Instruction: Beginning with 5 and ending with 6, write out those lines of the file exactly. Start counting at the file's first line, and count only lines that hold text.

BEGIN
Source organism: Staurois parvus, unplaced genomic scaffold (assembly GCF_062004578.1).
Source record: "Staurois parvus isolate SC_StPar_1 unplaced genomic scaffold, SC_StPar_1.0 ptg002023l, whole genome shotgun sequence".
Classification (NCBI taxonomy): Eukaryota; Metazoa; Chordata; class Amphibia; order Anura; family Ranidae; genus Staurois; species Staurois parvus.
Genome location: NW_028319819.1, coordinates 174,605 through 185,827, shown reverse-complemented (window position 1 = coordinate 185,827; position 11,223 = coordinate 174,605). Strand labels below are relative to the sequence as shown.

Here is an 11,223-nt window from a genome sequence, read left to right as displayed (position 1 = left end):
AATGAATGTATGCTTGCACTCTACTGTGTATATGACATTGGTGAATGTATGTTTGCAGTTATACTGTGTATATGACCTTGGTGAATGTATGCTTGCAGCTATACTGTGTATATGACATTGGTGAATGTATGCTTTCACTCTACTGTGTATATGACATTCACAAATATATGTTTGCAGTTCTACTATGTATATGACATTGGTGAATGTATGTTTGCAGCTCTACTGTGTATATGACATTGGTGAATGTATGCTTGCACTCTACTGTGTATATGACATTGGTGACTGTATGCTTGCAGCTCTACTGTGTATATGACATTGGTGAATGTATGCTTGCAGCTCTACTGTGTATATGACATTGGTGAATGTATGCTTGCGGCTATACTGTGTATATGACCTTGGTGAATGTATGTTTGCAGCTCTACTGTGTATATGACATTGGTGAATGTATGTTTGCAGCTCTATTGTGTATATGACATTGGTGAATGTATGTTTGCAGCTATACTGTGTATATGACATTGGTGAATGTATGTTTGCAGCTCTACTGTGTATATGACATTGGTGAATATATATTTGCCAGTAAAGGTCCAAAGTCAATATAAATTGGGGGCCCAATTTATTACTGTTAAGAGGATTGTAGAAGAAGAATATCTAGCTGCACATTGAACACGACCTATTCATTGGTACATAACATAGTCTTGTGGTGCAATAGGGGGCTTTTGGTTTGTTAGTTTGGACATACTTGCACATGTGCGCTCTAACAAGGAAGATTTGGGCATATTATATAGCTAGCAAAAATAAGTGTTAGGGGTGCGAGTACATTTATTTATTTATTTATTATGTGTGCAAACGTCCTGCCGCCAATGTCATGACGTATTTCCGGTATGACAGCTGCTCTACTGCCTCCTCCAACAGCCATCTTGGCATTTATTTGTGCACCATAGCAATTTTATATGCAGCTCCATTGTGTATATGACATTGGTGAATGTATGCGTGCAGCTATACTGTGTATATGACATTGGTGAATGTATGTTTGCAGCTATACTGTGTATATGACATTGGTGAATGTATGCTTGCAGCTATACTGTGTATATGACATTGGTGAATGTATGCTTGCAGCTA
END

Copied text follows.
Here is an 11,223-nt window from a genome sequence, read left to right as displayed (position 1 = left end):
AATGAATGTATGCTTGCACTCTACTGTGTATATGACATTGGTGAATGTATGTTTGCAGTTATACTGTGTATATGACCTTGGTGAATGTATGCTTGCAGCTATACTGTGTATATGACATTGGTGAATGTATGCTTTCACTCTACTGTGTATATGACATTCACAAATATATGTTTGCAGTTCTACTATGTATATGACATTGGTGAATGTATGTTTGCAGCTCTACTGTGTATATGACATTGGTGAATGTATGCTTGCACTCTACTGTGTATATGACATTGGTGACTGTATGCTTGCAGCTCTACTGTGTATATGACATTGGTGAATGTATGCTTGCAGCTCTACTGTGTATATGACATTGGTGAATGTATGCTTGCGGCTATACTGTGTATATGACCTTGGTGAATGTATGTTTGCAGCTCTACTGTGTATATGACATTGGTGAATGTATGTTTGCAGCTCTATTGTGTATATGACATTGGTGAATGTATGTTTGCAGCTATACTGTGTATATGACATTGGTGAATGTATGTTTGCAGCTCTACTGTGTATATGACATTGGTGAATATATATTTGCCAGTAAAGGTCCAAAGTCAATATAAATTGGGGGCCCAATTTATTACTGTTAAGAGGATTGTAGAAGAAGAATATCTAGCTGCACATTGAACACGACCTATTCATTGGTACATAACATAGTCTTGTGGTGCAATAGGGGGCTTTTGGTTTGTTAGTTTGGACATACTTGCACATGTGCGCTCTAACAAGGAAGATTTGGGCATATTATATAGCTAGCAAAAATAAGTGTTAGGGGTGCGAGTACATTTATTTATTTATTTATTATGTGTGCAAACGTCCTGCCGCCAATGTCATGACGTATTTCCGGTATGACAGCTGCTCTACTGCCTCCTCCAACAGCCATCTTGGCATTTATTTGTGCACCATAGCAATTTTATATGCAGCTCCATTGTGTATATGACATTGGTGAATGTATGCGTGCAGCTATACTGTGTATATGACATTGGTGAATGTATGTTTGCAGCTATACTGTGTATATGACATTGGTGAATGTATGCTTGCAGCTATACTGTGTATATGACATTGGTGAATGTATGCTTGCAGCTA